Of all the sciences, biology doubtless touches our lives in the most direct way. With new developments in recombinant DNA, cloning, new reproductive technologies, and environmental concerns, biology has taken on a significance perhaps greater than at any point in history.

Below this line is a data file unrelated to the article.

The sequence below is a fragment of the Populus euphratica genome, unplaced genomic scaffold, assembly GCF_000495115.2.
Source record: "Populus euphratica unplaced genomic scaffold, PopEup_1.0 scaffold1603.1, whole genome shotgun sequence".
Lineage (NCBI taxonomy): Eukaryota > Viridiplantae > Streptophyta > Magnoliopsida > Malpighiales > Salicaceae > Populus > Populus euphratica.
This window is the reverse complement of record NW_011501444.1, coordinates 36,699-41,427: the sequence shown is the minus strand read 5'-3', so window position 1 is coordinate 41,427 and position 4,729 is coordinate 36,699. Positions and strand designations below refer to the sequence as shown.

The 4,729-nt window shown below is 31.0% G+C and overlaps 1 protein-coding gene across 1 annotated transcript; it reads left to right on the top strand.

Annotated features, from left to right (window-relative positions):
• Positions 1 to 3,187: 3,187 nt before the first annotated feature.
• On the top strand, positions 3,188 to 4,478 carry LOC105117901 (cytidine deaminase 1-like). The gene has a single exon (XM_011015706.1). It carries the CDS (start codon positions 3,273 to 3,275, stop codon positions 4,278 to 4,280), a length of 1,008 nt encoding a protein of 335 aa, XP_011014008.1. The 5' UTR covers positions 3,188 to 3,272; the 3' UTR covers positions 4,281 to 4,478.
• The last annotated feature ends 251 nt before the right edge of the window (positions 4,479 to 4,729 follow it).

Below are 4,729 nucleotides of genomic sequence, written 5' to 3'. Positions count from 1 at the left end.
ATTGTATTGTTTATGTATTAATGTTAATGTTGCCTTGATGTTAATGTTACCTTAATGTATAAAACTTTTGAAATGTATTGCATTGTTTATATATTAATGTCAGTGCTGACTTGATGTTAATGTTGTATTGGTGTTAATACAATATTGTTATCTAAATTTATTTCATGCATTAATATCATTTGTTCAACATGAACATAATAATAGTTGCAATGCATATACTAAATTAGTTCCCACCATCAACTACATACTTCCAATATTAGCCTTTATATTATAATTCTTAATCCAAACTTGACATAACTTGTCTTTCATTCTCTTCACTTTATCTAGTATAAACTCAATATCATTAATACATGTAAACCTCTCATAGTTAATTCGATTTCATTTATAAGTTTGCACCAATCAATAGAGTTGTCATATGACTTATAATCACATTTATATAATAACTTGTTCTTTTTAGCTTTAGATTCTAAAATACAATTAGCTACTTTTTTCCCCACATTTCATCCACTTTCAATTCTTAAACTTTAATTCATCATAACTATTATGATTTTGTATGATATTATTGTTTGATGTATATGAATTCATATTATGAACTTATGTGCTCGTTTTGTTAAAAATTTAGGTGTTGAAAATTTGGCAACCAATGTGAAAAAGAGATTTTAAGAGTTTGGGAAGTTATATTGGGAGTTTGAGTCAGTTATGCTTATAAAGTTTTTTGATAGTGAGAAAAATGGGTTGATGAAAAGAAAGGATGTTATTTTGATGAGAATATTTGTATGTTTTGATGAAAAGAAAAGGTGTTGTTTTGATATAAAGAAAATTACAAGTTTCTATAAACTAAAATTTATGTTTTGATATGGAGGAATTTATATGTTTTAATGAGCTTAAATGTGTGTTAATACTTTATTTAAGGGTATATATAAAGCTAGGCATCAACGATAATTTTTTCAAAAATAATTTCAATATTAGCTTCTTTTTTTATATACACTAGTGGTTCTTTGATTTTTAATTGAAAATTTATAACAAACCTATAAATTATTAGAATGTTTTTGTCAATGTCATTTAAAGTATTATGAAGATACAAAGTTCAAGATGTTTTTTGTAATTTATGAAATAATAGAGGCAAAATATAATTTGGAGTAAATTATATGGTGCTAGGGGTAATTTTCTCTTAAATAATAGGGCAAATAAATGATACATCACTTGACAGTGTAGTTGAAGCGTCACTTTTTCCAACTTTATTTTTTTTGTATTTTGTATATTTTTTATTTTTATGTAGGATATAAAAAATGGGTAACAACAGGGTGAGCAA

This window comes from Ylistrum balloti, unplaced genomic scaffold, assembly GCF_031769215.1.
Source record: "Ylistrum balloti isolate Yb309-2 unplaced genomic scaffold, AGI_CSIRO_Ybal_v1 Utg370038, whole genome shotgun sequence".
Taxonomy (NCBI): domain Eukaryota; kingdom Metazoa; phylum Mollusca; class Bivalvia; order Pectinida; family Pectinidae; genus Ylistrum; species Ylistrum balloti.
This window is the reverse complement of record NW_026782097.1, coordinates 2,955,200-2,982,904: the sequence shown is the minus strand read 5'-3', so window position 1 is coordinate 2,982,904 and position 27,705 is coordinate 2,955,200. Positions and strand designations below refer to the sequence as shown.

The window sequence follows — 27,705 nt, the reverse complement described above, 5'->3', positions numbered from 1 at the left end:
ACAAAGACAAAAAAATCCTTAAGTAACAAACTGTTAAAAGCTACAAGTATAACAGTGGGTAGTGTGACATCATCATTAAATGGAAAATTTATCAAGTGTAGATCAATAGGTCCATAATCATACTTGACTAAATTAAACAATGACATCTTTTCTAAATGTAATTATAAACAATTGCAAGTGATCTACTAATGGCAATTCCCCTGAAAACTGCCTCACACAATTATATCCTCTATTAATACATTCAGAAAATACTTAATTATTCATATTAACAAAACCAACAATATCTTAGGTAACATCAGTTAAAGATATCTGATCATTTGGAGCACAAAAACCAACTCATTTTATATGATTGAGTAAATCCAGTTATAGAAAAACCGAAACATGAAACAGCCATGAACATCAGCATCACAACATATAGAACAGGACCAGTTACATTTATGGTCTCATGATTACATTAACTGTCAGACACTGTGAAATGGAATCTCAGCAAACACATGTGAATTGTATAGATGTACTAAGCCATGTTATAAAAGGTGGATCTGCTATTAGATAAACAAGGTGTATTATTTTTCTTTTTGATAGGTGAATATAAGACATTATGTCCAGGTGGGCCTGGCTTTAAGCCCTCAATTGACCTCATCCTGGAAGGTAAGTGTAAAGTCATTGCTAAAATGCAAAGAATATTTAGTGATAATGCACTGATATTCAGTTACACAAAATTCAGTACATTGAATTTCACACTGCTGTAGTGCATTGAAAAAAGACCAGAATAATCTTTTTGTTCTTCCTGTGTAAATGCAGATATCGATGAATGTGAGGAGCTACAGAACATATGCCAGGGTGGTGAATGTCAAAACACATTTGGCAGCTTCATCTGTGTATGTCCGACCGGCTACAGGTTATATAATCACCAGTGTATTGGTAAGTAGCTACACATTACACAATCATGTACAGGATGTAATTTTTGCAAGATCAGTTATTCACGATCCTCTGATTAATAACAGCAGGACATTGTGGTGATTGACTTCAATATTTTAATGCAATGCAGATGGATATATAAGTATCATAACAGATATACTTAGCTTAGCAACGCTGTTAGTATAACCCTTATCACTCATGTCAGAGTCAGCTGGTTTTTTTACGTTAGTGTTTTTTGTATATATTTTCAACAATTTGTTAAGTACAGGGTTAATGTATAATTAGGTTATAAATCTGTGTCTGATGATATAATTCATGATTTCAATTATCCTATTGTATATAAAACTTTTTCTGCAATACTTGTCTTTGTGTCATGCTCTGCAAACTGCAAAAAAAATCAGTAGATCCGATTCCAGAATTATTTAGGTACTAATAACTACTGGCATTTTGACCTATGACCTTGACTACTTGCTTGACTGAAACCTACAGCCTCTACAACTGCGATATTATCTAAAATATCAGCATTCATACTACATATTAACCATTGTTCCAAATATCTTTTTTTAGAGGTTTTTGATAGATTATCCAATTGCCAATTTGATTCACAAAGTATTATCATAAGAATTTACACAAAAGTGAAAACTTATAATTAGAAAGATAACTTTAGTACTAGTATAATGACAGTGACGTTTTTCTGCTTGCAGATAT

Over the past one hundred fifty years or so, science has become increasingly subdivided. Correspondingly, the myth has appeared that it has become increasingly arcane and impenetrable to all but a handful of specialists. True, there have been a number of popular and accessible books on, for example, physics. The complexities of physics are, however, easily matched by the myriad subtleties and complexities of biology. Further, the history of biology is so immense that it is well-nigh impossible to cover all within the space limits set by the publisher. For these reasons, difficult decisions had to be made. I have spent more time on molecular biology, for example, than a classical biologist perhaps might like. I have all but passed over the Orient, since the history of eastern biology is a complete story in itself.